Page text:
Archeonaute Onlus 2014

All rights reserved

free admission

  1. - Saturday   9,00    - 12,00      

  2. - Sunday 9,30 - 12,30

For school and groups over 10 people it is recommended the reservation.

Please contact the above telephone numbers or email


When the site is closed a guided tour can be arranged for foreign visitors or groups in English and other languages.

Special evening openings can be arranged.

For further information, please contact the above numbers (mon-sun 10,00 - 13,00)




  1. entrance to the site: a maximum number of 10 people per visit 

  2. each visit lasts about 30 minutes

  3. the door could be closed during a visit, wait for an operator

  4. For school and groups over 10 people it is recommended the reservation.

  5. Please contact the above numbers or e-mail










9 - 12

9.30 12.30

Visitors can prebook a guided tour on the other days, see details at the side

The archaeological site is part of the Capitoline complex, the centre of which is the grand temple dedicated to the trinity of Roman gods: Juno, Jupiter and Minerva, the most important temple of the Roman city. Built over an area of over 60,000 sq. metres the temple was situated in the centre of a raised podium, 2 metres above the ground level, alongside the decumanus massimo (now Corsa Porta Borsari) and delimited on the eastern, western and northern sides by a double galleried portico (the fourth southern side, had the a flight of steps leading down to the forum).

The portico, which was used  as an archive, conserving official documents inscribed on bronze tablets or marble slabs, was sustained by a cryptoporticus - a concealed portico - in our case semi-interred. The cryptoporticus has two naves, each 4,5 m wide, with barrel vaults sustained centrally on arches  supported by  pillars, illuminated by windows  that opened onto the podium.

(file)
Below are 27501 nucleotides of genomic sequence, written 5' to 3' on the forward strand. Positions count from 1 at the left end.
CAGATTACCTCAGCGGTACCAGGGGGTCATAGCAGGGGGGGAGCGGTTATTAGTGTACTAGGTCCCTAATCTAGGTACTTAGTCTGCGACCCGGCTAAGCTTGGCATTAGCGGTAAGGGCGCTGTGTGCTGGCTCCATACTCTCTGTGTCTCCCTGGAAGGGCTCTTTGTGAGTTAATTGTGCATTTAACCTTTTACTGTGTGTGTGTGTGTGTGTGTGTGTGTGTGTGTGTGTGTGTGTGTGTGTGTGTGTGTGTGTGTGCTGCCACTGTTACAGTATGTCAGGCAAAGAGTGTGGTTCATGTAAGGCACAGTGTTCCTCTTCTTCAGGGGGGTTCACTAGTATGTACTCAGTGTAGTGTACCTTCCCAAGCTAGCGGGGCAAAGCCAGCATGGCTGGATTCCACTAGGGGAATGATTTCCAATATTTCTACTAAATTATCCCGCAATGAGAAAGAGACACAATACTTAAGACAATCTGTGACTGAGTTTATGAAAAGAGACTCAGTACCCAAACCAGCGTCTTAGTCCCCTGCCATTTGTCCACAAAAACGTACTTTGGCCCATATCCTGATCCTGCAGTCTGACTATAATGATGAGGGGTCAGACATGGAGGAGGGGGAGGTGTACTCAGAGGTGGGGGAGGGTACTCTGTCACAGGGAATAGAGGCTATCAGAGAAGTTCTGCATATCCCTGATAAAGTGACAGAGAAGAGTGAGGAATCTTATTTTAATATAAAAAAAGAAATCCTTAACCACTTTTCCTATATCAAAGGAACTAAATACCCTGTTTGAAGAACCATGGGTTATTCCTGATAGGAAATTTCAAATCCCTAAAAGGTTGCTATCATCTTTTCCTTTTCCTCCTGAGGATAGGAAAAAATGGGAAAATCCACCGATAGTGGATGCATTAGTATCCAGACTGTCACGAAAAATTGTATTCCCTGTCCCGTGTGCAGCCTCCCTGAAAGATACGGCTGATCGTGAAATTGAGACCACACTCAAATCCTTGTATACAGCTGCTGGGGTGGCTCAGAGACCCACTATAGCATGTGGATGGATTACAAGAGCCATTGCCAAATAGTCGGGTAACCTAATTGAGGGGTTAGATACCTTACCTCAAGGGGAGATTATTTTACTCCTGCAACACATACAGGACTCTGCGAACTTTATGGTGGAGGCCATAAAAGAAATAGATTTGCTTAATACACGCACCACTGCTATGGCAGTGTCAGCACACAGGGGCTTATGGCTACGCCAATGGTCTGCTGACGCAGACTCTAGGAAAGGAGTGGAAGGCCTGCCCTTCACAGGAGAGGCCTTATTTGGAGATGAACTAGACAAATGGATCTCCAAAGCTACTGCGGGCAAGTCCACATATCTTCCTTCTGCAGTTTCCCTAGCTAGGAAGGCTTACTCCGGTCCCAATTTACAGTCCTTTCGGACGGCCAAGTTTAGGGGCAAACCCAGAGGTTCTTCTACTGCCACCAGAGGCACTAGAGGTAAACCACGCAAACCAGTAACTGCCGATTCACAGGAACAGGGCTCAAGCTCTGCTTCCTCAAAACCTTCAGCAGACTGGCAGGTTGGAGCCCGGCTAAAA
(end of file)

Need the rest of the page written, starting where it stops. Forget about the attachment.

The archaeological excavation

The archaeological excavations of the temple area began in 1983, along with the renovation of the nearby Palazzo Maffei; they continued until 2011 with the archaeological research within Monte dei Pegni, Palazzo Malaspina, in Corso S. Anastasia 3 and in the crypt of the Church of S. Benedetto.

Alongside the section of the western branch of the cryptoporticus of the Capitoline temple, a tract of a pedestrian road has been unveiled (a small cardo that connects the decumanus massimo with the decumanus beneath Via Emilei, and beyond that, the perimeter wall of a large public building. This structure extended westwards as far as the cardo beneath Via Fama.

About 5 metres of stratification were excavated beneath Corte Sgarzerie. A planimetrical and architectonic reconstruction of the temple area was possible thanks to the numerous architectural elements found in the demolition layers.

The temple remained in use until the fourth century, when it was abandoned, because of the affirmation of Christianity; probably at the end of the century a fire had destroyed either completely or partially the triportico. After another century, Theodoric began a systematic demolition of the temple to recover building material. The cryptoporticus continued to be used, but by the end of the VII-VIII centuries the western branch collapsed: either because of water infiltration or seismic events. In the archaeological area one can see the vaults where they fell.

Up until the ninth-tenth century, the substructure was used as a deposit for rubble and rubbish. The early medieval phases are documented by a modest building associated with infant burials (not visible) and a quadrangular underground structure (cellar?). In XII-XIII centuries, the vaulted cellar (for storing ice?) was built against Monte dei Pegni re-using the eastern wall and part of the vault of the cryptoporticus, as were the huge foundations of a tower house, visible at the entrance to the archaeological site.

Part of these structures were demolished with the construction of the Loggia del Mangano which was re-used as a residential building up until 1970, before being restored to its present state.

East-west section of the Capitolium, in red the area below Corte Sgarzerie

Capitolium plan and Corte Sgarzerie archaeological site (in yellow)

Inscription of MAGIUS, the benefactor of the cryptoporticus

THE capitolium

Above Capitolium reconstructions (by Dario Gallina)

The images are taken from the book "L’area del Capitolium di Verona, 2008"; reconstructions by Dario Gallina and city map from “Storia dell’architettura del Veneto, Età romana e tardo antica” Marsilio 2013; special thanks to dr. Giulian Cavalieri Manasse


where we are

Bronze tablet from the public archives

found in the demolition layers


Verona city map in Roman period